Canadian Forest Service Publications
Molecular Biology of Tree Organelles. 1995. DeVerno, L.L. Pages 52-64 in P.J. Charest and L.C. Duchesne, compilers. Recent progress in Forest Biotechnology in Canada. Natural Resources Canada, Canadian Forest Service, Petawawa National Forestry Institute, Chalk River, Ontario, Information Report PI-X-120.
Available from: National Capital Region
Catalog ID: 21484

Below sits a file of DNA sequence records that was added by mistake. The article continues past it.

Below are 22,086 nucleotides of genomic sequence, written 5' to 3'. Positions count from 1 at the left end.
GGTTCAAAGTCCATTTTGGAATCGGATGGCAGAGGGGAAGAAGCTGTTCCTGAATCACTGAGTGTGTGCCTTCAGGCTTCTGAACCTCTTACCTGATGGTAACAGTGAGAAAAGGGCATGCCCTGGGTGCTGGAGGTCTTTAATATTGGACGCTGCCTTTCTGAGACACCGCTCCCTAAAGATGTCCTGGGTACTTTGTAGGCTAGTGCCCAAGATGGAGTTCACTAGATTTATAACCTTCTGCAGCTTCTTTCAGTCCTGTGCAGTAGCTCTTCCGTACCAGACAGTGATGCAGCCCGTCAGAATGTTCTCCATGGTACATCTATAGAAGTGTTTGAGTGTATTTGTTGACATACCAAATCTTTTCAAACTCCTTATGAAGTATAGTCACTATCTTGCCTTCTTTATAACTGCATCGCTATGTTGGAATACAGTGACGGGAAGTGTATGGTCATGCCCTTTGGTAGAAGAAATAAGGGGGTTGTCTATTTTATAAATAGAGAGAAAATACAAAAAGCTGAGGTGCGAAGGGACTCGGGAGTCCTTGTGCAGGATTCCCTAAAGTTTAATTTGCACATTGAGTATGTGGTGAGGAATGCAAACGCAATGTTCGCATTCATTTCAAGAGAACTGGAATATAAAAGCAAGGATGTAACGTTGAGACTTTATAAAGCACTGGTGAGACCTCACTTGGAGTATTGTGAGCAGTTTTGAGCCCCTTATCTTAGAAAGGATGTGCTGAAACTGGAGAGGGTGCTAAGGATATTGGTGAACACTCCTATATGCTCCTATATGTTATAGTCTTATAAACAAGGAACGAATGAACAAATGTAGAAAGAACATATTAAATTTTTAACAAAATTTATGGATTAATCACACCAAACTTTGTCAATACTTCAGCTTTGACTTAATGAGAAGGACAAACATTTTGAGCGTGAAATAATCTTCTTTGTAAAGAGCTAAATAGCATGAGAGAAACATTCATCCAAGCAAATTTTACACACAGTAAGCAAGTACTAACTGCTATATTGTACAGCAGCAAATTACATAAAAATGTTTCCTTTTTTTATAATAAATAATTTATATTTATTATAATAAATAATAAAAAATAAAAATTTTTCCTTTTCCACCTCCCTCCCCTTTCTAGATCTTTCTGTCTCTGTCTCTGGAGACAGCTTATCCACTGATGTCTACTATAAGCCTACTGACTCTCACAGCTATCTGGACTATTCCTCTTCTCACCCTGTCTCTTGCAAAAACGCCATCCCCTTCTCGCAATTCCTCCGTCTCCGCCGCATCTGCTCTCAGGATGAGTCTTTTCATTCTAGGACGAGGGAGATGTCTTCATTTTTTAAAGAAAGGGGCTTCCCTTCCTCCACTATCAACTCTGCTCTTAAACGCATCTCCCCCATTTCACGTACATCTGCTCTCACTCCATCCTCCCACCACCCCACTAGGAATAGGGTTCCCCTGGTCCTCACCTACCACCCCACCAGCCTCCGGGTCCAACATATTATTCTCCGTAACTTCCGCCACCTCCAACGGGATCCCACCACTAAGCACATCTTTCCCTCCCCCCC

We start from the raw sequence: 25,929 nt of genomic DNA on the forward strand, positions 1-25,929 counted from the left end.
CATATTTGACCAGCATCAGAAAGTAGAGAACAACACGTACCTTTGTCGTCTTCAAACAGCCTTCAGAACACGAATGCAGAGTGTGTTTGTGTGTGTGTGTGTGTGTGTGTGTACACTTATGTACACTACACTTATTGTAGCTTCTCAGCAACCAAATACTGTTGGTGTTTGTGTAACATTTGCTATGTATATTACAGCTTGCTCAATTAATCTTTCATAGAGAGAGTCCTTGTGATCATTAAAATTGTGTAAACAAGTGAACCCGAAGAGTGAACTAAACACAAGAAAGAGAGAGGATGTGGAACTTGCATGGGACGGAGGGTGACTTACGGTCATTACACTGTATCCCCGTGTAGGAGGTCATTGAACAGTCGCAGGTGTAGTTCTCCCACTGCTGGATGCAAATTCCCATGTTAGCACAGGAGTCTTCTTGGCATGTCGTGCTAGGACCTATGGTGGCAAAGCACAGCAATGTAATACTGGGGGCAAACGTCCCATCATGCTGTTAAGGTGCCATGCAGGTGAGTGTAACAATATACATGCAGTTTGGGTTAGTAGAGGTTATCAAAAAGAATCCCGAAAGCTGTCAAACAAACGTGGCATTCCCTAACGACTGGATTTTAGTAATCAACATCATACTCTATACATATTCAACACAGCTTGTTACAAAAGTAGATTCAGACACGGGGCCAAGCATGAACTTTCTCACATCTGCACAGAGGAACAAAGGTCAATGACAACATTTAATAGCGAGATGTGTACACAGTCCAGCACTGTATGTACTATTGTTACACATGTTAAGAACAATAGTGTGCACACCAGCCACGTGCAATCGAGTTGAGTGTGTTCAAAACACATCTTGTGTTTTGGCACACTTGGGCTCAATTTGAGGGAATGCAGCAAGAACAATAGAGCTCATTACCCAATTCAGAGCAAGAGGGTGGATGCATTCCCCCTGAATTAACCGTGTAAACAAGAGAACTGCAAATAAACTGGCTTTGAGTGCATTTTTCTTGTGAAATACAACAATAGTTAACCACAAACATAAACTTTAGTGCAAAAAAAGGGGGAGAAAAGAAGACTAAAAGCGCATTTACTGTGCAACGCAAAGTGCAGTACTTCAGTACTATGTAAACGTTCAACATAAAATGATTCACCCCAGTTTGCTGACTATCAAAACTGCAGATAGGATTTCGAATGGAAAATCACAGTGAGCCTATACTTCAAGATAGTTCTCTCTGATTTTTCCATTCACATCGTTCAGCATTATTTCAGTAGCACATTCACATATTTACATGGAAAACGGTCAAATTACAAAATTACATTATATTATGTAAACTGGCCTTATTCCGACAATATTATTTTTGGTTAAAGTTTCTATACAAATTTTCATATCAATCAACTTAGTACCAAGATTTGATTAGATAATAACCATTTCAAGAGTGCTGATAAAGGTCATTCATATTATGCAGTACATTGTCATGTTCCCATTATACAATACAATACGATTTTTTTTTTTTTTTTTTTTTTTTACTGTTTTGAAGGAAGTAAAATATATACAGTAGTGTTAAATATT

Significant advances in the analysis of organellar genomes in trees in recent years has been facilitated by the highly conserved nature of gene coding sequences. Well characterized probes from angiosperms have been used to provide markers to evaluate specific traits, phylogenies, and genome organization. Mitochondrial genomes in trees are complex, with some genes occuring as multiple copies. Angiosperm chloroplast genomes are similar to other higher plants in structural organization and gene content. Gymnosperm chloroplast genomes are smaller and differ from the known angiosperm consensus structure in both gene content and gene order. Inheritance of chlorophast genomes is primarily paternal in gymnosperms in contrast to either maternal or biparental inheritance in angiosperms and other species. Mitochondria are maternally inherited, with some notable exceptions. Further investigations of these organelles at the molecular level will be valuable in studies of genetic diversity, evolution, and phylogenetic relationships.